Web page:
- I am interested in other states of consciousness, induced by whatever means, and this course seems to be about that”¦.
Or choose your own place to start. There are no right/wrong answers””please feel free to be honest. We’ll take about 10-15 minutes to write here but you’ll have a chance to write more on this in the course of the next few weeks.
- I don’t really associate religion with spirituality. I grew up in Bangkok, where the majority of people are Buddhist. However, I was raised as a Roman Catholic. I wouldn’t consider myself extremely religious but I do try to attend mass every Sunday and say my prayers every night”¦I also believe in spirits, like those of my ancestors etc. I think this is mainly due to my upbringing and the stories I was told as a child. In Thailand a lot of the culture and traditions revolve around Buddhist beliefs, and some festivals are mainly for worshipping spirits”¦I believe they do exist but I consider them at a wholly different level from the beliefs I have about God”¦even though both are about belief in something beyond our material world.
- I grew up in a deeply faithful Roman Catholic home, and consider myself a strong Christian. However, being from Sao Paulo Brazil my Catholicism takes a different form. In Brazil, because of the religion of the African slaves who came over, we have Candomble. The Africans took their Gods and gave them the name of the Portuguese Catholic figures, and Kemanja, the goddess of the sea became Saint Mary, etc. My father himself is a practicing Candomble. ”¦
- I suppose I could say I grew up in a strong religious background but have been taught never to follow my religion blindly but to question and explore”¦because of that I have never felt extremely Christian. When reading the course description this course seemed to focus more on questions and the path of those questions than on facts or answers””that description is what brought me in. I am more concerned with the forces of kindness, love, creativity (a force I associate with God) than the traditions spoken of in the bible. I suppose I am taking this class because every single person/religion has a concern with a greater being, a God. Where does that come from?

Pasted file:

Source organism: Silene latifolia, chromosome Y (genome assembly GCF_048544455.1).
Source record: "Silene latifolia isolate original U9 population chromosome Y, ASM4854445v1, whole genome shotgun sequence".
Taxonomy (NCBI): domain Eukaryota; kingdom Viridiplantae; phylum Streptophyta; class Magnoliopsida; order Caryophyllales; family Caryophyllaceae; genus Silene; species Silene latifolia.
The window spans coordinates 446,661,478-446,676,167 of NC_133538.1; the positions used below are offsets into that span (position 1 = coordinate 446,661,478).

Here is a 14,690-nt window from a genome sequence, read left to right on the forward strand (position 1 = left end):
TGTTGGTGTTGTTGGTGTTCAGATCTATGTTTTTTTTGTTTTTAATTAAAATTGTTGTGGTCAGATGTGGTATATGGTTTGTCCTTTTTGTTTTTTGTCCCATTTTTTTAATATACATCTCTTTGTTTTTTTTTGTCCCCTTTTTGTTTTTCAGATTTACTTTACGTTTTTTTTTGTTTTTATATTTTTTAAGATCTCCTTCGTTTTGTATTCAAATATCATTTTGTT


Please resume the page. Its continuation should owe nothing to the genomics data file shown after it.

- During my time at Exeter I started to wonder about consciousness, and thought about it as the layers of an onion. I used to think consciousness was all the layers of the onion: the doer, the seer, and all the people and experiences that have created us. However I now think that consciousness is an innate part of our being. Maybe it is something underneath all the layers of the onion, something that transcends the influence of the world outside ourselves, something unique to every individual. That consciousness is a spirit. My consciousness is my spirit.
- I didn’t grow up with any religion or religious beliefs. I don’t think I could associate with something like Christianity or Islam. I really hate being told what to believe in, and if I do find some type of faith I want it to come from within me. I’m just hoping to learn more about my own consciousness and ideas about god, and see if that helps me find faith. ..
- I have studied/remember almost nothing about religion and spirituality but I am interested in a further exploration. My parents are atheists, but my grandmother’s sister, who raised me, is a devout Catholic—she took me to church frequently when I was 5-7, but I don’t remember much from that time period. I love meditating and I also like yoga. Meditating helps me feel at peace. In this course I would like to study the meaning that meditation has in mysticism and in other religions and I would also like to learn about “other states of consciousness.”
- In the past couple of years I have become comfortable with labeling myself as an atheist. However, I am interested in how the practices of meditation, yoga, etc. can help you achieve a higher state of relaxation, emotional stability, or decisiveness. I took yoga as meditation during fall term for my sport and saw the effects for myself, so that’s what inspired me.
- I was raised Roman Catholic, very traditional, went to church every Sunday. When I turned 16, much to my family’s dismay, I chose not to be confirmed. I definitely lost touch with my faith and the church. Maybe that happened because I came to Exeter, maybe it didn’t. I chose not to continue my involvement with the Catholic church and confirmation because I do not think at 16 I had the maturity or the ability to make a lifelong commitment an choice to be Catholic. I believe having a faith takes nourishment and focus. I also feel that fostering a faith requires more than I was ready or willing to give at 16. I believe every person needs something to pray to and rely on. I think religion is very important. But I also think individuals should reach their own place of faith when they are ready to commit themselves to it, I hope to reach that place someday. SIDENOTE: My favorite story of all time is Franny and Zooey by JD Salinger. I have always been very drawn to her character. I believe Franny would have taken this course if she had gone to Exeter.